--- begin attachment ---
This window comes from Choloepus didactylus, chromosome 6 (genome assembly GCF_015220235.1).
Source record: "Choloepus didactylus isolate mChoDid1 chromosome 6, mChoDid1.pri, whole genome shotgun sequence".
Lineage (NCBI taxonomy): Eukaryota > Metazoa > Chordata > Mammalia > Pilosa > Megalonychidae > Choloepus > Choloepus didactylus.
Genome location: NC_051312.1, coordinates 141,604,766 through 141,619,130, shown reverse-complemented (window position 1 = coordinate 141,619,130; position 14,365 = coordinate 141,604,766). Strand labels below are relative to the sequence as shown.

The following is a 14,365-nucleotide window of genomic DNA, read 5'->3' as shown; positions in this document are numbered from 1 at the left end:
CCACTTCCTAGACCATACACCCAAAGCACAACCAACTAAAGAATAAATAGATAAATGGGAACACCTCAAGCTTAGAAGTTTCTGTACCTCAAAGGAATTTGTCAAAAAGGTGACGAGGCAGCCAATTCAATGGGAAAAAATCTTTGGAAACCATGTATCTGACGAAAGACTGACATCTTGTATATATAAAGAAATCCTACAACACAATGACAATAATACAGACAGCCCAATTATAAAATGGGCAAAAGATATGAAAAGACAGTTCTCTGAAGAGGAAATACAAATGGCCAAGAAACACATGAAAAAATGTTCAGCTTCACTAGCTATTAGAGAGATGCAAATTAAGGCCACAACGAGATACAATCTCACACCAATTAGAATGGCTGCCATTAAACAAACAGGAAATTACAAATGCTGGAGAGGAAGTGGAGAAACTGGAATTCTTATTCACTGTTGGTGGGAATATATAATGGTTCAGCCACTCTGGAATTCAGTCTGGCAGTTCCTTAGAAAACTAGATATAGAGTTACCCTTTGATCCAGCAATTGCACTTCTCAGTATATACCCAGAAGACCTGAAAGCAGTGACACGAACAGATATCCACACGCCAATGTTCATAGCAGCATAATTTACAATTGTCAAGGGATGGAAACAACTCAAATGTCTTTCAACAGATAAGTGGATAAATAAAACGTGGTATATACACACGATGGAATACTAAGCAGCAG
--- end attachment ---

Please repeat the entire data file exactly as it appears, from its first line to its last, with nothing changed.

This window comes from Choloepus didactylus, chromosome 6 (genome assembly GCF_015220235.1).
Source record: "Choloepus didactylus isolate mChoDid1 chromosome 6, mChoDid1.pri, whole genome shotgun sequence".
Lineage (NCBI taxonomy): Eukaryota > Metazoa > Chordata > Mammalia > Pilosa > Megalonychidae > Choloepus > Choloepus didactylus.
Genome location: NC_051312.1, coordinates 141,604,766 through 141,619,130, shown reverse-complemented (window position 1 = coordinate 141,619,130; position 14,365 = coordinate 141,604,766). Strand labels below are relative to the sequence as shown.

The following is a 14,365-nucleotide window of genomic DNA, read 5'->3' as shown; positions in this document are numbered from 1 at the left end:
CCACTTCCTAGACCATACACCCAAAGCACAACCAACTAAAGAATAAATAGATAAATGGGAACACCTCAAGCTTAGAAGTTTCTGTACCTCAAAGGAATTTGTCAAAAAGGTGACGAGGCAGCCAATTCAATGGGAAAAAATCTTTGGAAACCATGTATCTGACGAAAGACTGACATCTTGTATATATAAAGAAATCCTACAACACAATGACAATAATACAGACAGCCCAATTATAAAATGGGCAAAAGATATGAAAAGACAGTTCTCTGAAGAGGAAATACAAATGGCCAAGAAACACATGAAAAAATGTTCAGCTTCACTAGCTATTAGAGAGATGCAAATTAAGGCCACAACGAGATACAATCTCACACCAATTAGAATGGCTGCCATTAAACAAACAGGAAATTACAAATGCTGGAGAGGAAGTGGAGAAACTGGAATTCTTATTCACTGTTGGTGGGAATATATAATGGTTCAGCCACTCTGGAATTCAGTCTGGCAGTTCCTTAGAAAACTAGATATAGAGTTACCCTTTGATCCAGCAATTGCACTTCTCAGTATATACCCAGAAGACCTGAAAGCAGTGACACGAACAGATATCCACACGCCAATGTTCATAGCAGCATAATTTACAATTGTCAAGGGATGGAAACAACTCAAATGTCTTTCAACAGATAAGTGGATAAATAAAACGTGGTATATACACACGATGGAATACTAAGCAGCAG